Blues & Soul

The Wobbler returns with his new offering “Welcome To My World” and what a happier place that is. His last album however enjoyable was dense and heavy and not for the feint hearted! This new platter sees the master in much more merrier mood. Out goes the sombre (more or less) and in comes the more playful side.

‘Port Said’ with it’s explosive darbuka led beat, languid accordian and assortment of flutes and exotica, really hits you between the eyes bolstered by the meanest bass sound this side of christendom. A sonic world collage of highly imaginative spine tingling magic and that’s just the first tune!

Jah wobble’s highly focused sound is a testament of joy and I’m glad to see he’s kept this platter accessible and thoroughly entertaining to boot. You can see why he doesn’t want to get back with PIL. He’s got the whole wide world in his hands! He can leave the butter promoting Lydon to his own devices and get on with his incredible journey, once more into the ethnic unknown where he revels in it.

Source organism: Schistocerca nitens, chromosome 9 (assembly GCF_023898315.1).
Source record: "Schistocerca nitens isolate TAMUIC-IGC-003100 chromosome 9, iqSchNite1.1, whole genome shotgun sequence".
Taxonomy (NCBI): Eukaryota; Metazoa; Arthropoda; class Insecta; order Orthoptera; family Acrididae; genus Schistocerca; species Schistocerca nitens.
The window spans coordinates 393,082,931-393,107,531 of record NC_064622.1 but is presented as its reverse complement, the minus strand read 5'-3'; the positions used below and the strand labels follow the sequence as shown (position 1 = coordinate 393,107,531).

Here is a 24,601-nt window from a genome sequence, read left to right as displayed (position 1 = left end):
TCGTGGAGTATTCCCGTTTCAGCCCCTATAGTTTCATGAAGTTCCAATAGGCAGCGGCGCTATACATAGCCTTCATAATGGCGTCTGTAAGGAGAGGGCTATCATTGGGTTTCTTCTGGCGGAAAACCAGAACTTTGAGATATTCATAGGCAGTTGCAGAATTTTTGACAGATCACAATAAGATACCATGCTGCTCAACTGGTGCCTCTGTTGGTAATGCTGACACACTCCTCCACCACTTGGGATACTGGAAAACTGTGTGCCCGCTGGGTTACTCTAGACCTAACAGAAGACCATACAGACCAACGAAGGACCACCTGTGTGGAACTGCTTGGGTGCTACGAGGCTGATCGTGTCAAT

Jah doesn’t leave his Nippon dub so easily behind ‘Kokiriko Bushi’ sees his continued fascination with japanese music carrying on. A dub mantra but light and airy to boot. ‘Taiko Dub’ rams it home too, an oriental John Bonham like drum epic!

Inspired by invigorating walks by the Thames and parks of London this lovable character has had his batteries well and truly topped up. This is just as exciting as awaiting a new Ackroyd book. “You gotta walk and don’t look back” as Toshy said and if that’s the case Wobble is ideally your man, Jah will provide! A highly original and searching piece of work.

Emrys Baird

Uncut – November 2010

Dub Geezer invites you on his global jaunt